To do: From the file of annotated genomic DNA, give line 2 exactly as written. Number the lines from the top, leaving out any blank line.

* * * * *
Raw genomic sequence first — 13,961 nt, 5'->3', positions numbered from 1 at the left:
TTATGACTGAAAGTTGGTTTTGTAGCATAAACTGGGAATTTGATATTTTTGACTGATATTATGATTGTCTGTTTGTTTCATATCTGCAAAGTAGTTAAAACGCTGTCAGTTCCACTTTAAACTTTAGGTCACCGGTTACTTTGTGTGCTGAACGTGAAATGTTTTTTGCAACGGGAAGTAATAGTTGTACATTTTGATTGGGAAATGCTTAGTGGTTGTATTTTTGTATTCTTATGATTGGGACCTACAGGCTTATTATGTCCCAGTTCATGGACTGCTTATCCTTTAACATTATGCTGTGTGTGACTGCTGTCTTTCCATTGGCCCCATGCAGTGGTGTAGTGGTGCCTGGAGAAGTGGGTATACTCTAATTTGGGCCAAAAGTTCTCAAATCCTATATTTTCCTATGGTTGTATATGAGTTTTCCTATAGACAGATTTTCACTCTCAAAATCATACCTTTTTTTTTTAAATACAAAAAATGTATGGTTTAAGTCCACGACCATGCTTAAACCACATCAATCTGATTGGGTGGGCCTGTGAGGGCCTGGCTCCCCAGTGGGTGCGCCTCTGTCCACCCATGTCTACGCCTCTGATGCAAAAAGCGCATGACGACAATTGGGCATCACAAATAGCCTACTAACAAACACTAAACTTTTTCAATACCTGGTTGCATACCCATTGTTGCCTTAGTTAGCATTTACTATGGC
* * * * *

TTATGACTGAAAGTTGGTTTTGTAGCATAAACTGGGAATTTGATATTTTTGACTGATATTATGATTGTCTGTTTGTTTCATATCTGCAAAGTAGTTAAAACGCTGTCAGTTCCACTTTAAACTTTAGGTCACCGGTTACTTTGTGTGCTGAACGTGAAATGTTTTTTGCAACGGGAAGTAATAGTTGTACATTTTGATTGGGAAATGCTTAGTGGTTGTATTTTTGTATTCTTATGATTGGGACCTACAGGCTTATTATGTCCCAGTTCATGGACTGCTTATCCTTTAACATTATGCTGTGTGTGACTGCTGTCTTTCCATTGGCCCCATGCAGTGGTGTAGTGGTGCCTGGAGAAGTGGGTATACTCTAATTTGGGCCAAAAGTTCTCAAATCCTATATTTTCCTATGGTTGTATATGAGTTTTCCTATAGACAGATTTTCACTCTCAAAATCATACCTTTTTTTTTTAAATACAAAAAATGTATGGTTTAAGTCCACGACCATGCTTAAACCACATCAATCTGATTGGGTGGGCCTGTGAGGGCCTGGCTCCCCAGTGGGTGCGCCTCTGTCCACCCATGTCTACGCCTCTGATGCAAAAAGCGCATGACGACAATTGGGCATCACAAATAGCCTACTAACAAACACTAAACTTTTTCAATACCTGGTTGCATACCCATTGTTGCCTTAGTTAGCATTTACTATGGC